Is Unemployment Amazon’s Fault?
(This post originally appeared on Forbes)
The U.S. Bureau of Labor Statistics will announce April’s unemployment rate this Friday and expectations are that it will be at or near the 5.5% it was last month, a significant and positive change from the 10% level it was back in 2010. This is good news. However, many economists argue that the official unemployment rate doesn’t give a true picture of those that are truly unemployed. A report last year said that 92 million Americans were still not participating in the workforce and the U6 unemployment rate, which expands the unemployment rate’s definition to include “discouraged workers” (people without jobs who have given up looking for work) and “marginally attached workers” (people without jobs who would like to work but have not sought employment recently) is around 11% – well above its levels from before the last Great Recession. Why? Some blame government policies. Others point to a slow world economy or weather or sluggish U.S. growth and these are certainly factors.
But I blame Amazon.
Well, not just Amazon. Amazon is a great company that’s added hundreds of thousands of jobs since it began business. But quietly, yet steadily, Amazon and other companies both big and small are adopting technologies that are replacing people. ”Software substitution, whether it’s for drivers or waiters or nurses … it’s progressing,” aid Bill Gates last year. “Technology over time will reduce demand for jobs, particularly at the lower end of skill set. … 20 years from now, labor demand for lots of skill sets will be substantially lower. I don’t think people have that in their mental model.”
Want some examples? These are just a few innovative companies that are employing technology to replace people.
Amazon. The Internet giant has already killed thousands of jobs previously at brick and mortar chains that could not keep up with the trend towards online sales. But that’s only the beginning. The company wants to use drones to replace its drivers both internally and at its shipping partners. More dramatically, Amazon is undergoing a transformation of its warehouse management systems, deploying 15,000 robots at ten of its fulfillment centers which are designed to pick-up and deliver entire warehouse racks and unpack inventory. The robots are making the warehouses more efficient, and cutting back on…people.
Microsoft. Recently the software giant teamed up with robotics manufacturer KUKA to introduce a “lightweight robot that is able to sense its way around a complex task and perform precise automation movements safely and securely” like performing the complex and delicate action of threading a tube into a small hole in the back of a dishwasher. The machinery is using Microsoft’s cloud based Azure technology to deliver data and updates for humans to monitor. Microsoft is investing heavily in Internet of Things technologies and developing software to help machines talk to machines and robots to perform tasks that were previously performed by….people.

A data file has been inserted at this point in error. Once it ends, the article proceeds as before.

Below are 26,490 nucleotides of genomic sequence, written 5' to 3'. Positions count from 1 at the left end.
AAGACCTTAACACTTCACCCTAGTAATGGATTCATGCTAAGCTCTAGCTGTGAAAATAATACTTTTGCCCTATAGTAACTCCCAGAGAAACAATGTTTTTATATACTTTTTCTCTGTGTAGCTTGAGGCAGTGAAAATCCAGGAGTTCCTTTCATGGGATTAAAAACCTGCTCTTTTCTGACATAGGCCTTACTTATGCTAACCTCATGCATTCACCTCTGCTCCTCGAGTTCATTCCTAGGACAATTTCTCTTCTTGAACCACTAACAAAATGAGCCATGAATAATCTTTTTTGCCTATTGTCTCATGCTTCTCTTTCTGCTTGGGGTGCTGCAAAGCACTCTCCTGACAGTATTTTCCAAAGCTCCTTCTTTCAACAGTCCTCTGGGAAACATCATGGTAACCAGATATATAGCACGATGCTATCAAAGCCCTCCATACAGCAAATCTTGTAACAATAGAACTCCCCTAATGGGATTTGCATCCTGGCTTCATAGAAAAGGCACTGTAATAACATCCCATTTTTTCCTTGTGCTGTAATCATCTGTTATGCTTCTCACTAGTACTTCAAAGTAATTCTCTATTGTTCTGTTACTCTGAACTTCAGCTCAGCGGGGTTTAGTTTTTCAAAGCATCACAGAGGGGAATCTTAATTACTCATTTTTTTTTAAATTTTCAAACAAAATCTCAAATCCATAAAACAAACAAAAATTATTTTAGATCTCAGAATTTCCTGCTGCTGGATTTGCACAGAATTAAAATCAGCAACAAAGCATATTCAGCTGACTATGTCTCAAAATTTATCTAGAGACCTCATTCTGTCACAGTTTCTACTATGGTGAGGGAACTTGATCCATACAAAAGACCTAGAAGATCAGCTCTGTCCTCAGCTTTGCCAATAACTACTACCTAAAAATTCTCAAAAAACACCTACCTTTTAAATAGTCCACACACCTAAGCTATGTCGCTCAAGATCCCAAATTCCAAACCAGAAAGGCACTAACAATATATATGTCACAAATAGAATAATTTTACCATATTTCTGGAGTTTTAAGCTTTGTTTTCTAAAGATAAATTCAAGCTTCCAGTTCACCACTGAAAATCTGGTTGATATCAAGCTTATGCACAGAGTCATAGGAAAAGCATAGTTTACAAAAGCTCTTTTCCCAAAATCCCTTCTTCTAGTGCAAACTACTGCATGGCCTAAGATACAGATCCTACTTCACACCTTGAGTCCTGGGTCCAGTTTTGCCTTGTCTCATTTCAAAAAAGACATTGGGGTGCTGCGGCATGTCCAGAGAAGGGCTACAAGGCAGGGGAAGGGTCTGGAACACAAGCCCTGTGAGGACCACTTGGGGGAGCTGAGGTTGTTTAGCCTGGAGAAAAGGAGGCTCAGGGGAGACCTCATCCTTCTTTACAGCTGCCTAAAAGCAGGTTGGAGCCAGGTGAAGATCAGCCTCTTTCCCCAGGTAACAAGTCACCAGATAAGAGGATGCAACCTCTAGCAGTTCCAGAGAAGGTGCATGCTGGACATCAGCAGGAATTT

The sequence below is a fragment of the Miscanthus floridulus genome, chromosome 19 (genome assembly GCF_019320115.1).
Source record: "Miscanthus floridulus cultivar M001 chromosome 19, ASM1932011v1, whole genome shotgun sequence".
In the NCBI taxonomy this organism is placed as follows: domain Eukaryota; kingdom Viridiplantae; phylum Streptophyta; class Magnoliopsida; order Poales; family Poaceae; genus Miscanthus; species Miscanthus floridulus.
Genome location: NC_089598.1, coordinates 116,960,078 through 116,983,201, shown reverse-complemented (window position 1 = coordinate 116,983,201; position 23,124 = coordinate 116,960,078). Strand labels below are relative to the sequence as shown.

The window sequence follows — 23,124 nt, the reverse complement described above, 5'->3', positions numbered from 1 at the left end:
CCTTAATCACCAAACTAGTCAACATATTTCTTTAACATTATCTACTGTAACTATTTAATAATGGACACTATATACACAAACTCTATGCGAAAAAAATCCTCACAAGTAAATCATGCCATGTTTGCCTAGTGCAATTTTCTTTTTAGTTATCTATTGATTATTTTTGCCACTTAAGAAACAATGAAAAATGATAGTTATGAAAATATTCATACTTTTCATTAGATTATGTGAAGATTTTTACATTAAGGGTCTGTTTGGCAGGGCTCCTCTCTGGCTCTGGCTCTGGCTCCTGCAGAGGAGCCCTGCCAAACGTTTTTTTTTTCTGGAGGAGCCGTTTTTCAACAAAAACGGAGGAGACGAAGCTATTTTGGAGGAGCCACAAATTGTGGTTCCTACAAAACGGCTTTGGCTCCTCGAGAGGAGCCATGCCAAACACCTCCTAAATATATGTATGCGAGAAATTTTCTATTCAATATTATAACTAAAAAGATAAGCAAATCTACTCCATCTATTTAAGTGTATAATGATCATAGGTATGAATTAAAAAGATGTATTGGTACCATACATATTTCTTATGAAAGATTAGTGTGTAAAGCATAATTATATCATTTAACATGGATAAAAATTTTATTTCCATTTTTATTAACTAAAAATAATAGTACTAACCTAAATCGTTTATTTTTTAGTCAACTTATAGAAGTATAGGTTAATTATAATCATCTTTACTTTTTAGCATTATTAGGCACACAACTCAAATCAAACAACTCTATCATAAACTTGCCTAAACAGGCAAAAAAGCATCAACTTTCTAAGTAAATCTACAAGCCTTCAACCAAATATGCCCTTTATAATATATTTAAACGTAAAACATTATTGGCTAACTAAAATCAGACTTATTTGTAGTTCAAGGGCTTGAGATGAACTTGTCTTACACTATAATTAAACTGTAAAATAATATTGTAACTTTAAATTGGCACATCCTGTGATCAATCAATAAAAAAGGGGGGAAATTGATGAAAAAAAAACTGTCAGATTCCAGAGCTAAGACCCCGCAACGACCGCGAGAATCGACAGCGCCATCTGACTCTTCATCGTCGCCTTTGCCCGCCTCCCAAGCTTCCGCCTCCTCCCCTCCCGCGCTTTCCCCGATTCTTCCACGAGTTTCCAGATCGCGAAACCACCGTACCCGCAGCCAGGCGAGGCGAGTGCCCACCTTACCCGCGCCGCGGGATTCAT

Capital One Bank. Gone are the days of depositing and cashing the weekly paycheck in your local bank branch. Branches are disappearing. We can now make a deposit simply by taking a photograph of a check. That, of course, is for those who are still receiving checks – many of us are getting paid and paying our bills electronically and managing all of our banking online. For those that do need the services of a branch, banks like Capital One are combining the experience of banking with the corner coffee shop at their 360 Cafes, staffed by baristas and only a couple of bank employees who can take care of just about anything on their trusty tablets. The popular branches are not only using technology to transform their branches into more a community center, but also reducing a key cost….people.
WASP Barcode. This maker of barcoding technology is the one behind the scenes, helping its clients implement the latest systems for their manufacturing and inventory management (WASP is a client of my company). What’s the future of bar-coding? Specially designed “self-scanning tunnels” where your purchases at a supermarket are scanned quickly from any direction and “image barcodes” that can pick up information about an item from a picture on the label. 2D barcodes, which can store 7,000 characters of data will soon replace the current 1D barcodes that can only store 85 characters providing more information for machines to automatically check on inventory and order more product. Soon, most of our retail transactions from food to clothing, will be done without the help of…people.
Olive Garden. Following in the footsteps of Applebee’s and Uno’s, the Italian eatery chain announced last month that it will deploy tablets made by Ziosk at its 800 locations around the country. Soon, you will be able to have a delicious meal by simply ordering and paying it for at your table without any interaction with a waiter or waitress. You can even play games and gaze at advertisements while you wait for your food. Restaurant chains around the country, always looking to squeeze a few more pennies from their already tight profit margins, are jumping on the self-service tech bandwagon in order to cut their overhead (translation…people).
These are just a few examples in the limited space I have. I’ll accumulate more in the future. Because this is the future. This is reality. This is about companies who are using technology to do things quicker and better. And so the next time you hear about the number of unemployed in this country you may want to stop blaming the government, the weather and other countries and instead consider just how many less people have jobs today versus a decade ago because technology has taken the work away from them.